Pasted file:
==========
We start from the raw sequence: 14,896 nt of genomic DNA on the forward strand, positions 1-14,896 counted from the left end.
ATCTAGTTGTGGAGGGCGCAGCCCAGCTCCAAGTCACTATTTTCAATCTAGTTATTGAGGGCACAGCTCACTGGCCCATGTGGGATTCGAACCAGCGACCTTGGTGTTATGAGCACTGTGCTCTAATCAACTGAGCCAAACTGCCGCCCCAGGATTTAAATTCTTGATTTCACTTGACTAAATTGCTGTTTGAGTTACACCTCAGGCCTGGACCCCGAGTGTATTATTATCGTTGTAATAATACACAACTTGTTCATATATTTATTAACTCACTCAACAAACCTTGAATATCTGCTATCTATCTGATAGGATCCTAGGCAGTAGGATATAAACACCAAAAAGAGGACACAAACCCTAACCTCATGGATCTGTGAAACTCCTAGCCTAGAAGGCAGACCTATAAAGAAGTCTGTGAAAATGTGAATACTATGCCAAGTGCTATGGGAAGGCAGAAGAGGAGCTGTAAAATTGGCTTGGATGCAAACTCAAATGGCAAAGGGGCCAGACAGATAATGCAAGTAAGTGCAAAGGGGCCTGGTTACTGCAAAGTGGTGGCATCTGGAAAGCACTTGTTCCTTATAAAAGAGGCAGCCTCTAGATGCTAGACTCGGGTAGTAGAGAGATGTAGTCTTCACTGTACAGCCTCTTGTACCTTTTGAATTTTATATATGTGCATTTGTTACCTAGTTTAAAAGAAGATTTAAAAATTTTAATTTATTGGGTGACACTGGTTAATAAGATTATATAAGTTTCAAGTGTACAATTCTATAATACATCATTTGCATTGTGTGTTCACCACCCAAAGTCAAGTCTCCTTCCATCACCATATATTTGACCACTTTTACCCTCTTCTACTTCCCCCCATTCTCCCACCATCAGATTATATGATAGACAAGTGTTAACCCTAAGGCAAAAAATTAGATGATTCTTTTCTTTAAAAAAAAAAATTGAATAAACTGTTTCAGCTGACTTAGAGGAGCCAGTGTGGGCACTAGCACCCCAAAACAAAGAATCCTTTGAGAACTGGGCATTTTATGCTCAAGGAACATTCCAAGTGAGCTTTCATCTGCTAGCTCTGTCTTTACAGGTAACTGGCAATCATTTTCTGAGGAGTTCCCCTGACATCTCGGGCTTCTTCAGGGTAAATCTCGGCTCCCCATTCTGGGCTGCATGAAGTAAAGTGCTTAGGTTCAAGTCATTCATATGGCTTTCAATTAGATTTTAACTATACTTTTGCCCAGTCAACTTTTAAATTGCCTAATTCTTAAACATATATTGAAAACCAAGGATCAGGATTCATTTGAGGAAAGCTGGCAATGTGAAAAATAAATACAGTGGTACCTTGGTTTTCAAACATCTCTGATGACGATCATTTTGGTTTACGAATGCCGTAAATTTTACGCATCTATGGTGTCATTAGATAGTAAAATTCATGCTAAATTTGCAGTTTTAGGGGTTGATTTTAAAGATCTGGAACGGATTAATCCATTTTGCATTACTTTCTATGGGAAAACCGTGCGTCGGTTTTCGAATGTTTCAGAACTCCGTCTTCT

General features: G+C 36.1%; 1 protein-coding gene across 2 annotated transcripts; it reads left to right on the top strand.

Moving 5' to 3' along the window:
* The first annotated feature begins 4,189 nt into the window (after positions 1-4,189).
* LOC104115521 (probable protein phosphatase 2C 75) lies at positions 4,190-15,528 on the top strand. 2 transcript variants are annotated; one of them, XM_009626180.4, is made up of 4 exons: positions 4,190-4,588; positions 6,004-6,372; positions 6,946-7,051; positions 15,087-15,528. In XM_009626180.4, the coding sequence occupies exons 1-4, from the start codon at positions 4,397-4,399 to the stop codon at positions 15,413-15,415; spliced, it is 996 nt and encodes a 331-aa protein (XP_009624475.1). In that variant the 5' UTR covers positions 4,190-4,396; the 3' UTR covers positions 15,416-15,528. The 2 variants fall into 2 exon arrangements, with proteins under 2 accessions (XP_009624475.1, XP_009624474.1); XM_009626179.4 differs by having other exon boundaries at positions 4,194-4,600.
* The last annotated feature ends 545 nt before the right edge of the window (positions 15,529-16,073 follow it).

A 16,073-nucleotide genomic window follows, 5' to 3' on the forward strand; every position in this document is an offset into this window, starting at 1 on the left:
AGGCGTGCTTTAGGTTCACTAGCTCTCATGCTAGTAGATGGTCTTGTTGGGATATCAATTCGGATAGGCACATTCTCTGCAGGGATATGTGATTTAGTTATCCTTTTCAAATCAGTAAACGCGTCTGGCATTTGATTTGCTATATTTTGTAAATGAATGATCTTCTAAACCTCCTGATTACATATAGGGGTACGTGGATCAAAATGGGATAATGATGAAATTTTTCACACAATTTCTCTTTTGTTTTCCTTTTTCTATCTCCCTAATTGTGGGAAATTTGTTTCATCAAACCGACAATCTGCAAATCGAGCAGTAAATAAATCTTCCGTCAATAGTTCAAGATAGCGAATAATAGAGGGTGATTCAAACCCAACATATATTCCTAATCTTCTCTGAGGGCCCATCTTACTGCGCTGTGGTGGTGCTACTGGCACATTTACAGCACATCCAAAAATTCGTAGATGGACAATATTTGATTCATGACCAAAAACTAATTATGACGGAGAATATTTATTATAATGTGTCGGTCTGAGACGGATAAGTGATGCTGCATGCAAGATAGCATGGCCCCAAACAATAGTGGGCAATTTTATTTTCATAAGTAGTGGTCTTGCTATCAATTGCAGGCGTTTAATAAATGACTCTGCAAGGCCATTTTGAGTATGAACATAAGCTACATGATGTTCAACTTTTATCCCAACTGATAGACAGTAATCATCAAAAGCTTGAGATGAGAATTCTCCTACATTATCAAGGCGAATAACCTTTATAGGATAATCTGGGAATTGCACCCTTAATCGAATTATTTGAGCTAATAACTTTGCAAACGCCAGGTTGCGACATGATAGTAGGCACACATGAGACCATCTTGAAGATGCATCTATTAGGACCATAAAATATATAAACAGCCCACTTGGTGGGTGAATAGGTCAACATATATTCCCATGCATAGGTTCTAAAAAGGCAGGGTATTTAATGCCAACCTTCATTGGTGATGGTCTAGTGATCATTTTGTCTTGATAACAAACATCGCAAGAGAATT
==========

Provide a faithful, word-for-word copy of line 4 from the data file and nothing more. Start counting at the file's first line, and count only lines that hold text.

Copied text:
Moving 5' to 3' along the window: